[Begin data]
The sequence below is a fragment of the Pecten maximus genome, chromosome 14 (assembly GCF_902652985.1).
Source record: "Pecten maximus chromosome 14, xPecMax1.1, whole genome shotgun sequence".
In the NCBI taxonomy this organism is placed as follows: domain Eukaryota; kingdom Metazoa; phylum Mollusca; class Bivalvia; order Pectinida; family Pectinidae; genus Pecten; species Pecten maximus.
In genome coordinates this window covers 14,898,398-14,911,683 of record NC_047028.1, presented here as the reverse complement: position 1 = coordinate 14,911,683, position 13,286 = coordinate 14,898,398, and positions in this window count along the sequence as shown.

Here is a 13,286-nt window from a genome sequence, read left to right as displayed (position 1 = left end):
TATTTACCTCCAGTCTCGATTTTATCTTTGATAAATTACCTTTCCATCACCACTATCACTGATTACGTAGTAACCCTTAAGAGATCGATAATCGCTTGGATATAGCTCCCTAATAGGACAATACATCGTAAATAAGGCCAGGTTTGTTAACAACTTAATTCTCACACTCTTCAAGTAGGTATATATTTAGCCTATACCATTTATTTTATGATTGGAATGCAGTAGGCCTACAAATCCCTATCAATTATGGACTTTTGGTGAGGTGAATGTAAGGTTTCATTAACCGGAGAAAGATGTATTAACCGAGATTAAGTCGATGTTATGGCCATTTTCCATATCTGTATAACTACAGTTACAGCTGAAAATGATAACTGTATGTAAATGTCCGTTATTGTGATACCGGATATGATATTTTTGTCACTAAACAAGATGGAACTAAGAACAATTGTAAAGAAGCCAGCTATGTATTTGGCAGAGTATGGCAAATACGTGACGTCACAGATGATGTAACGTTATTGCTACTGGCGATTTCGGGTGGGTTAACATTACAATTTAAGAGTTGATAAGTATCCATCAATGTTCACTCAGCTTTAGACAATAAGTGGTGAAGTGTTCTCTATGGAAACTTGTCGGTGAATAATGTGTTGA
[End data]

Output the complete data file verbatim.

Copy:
The sequence below is a fragment of the Pecten maximus genome, chromosome 14 (assembly GCF_902652985.1).
Source record: "Pecten maximus chromosome 14, xPecMax1.1, whole genome shotgun sequence".
In the NCBI taxonomy this organism is placed as follows: domain Eukaryota; kingdom Metazoa; phylum Mollusca; class Bivalvia; order Pectinida; family Pectinidae; genus Pecten; species Pecten maximus.
In genome coordinates this window covers 14,898,398-14,911,683 of record NC_047028.1, presented here as the reverse complement: position 1 = coordinate 14,911,683, position 13,286 = coordinate 14,898,398, and positions in this window count along the sequence as shown.

Here is a 13,286-nt window from a genome sequence, read left to right as displayed (position 1 = left end):
TATTTACCTCCAGTCTCGATTTTATCTTTGATAAATTACCTTTCCATCACCACTATCACTGATTACGTAGTAACCCTTAAGAGATCGATAATCGCTTGGATATAGCTCCCTAATAGGACAATACATCGTAAATAAGGCCAGGTTTGTTAACAACTTAATTCTCACACTCTTCAAGTAGGTATATATTTAGCCTATACCATTTATTTTATGATTGGAATGCAGTAGGCCTACAAATCCCTATCAATTATGGACTTTTGGTGAGGTGAATGTAAGGTTTCATTAACCGGAGAAAGATGTATTAACCGAGATTAAGTCGATGTTATGGCCATTTTCCATATCTGTATAACTACAGTTACAGCTGAAAATGATAACTGTATGTAAATGTCCGTTATTGTGATACCGGATATGATATTTTTGTCACTAAACAAGATGGAACTAAGAACAATTGTAAAGAAGCCAGCTATGTATTTGGCAGAGTATGGCAAATACGTGACGTCACAGATGATGTAACGTTATTGCTACTGGCGATTTCGGGTGGGTTAACATTACAATTTAAGAGTTGATAAGTATCCATCAATGTTCACTCAGCTTTAGACAATAAGTGGTGAAGTGTTCTCTATGGAAACTTGTCGGTGAATAATGTGTTGA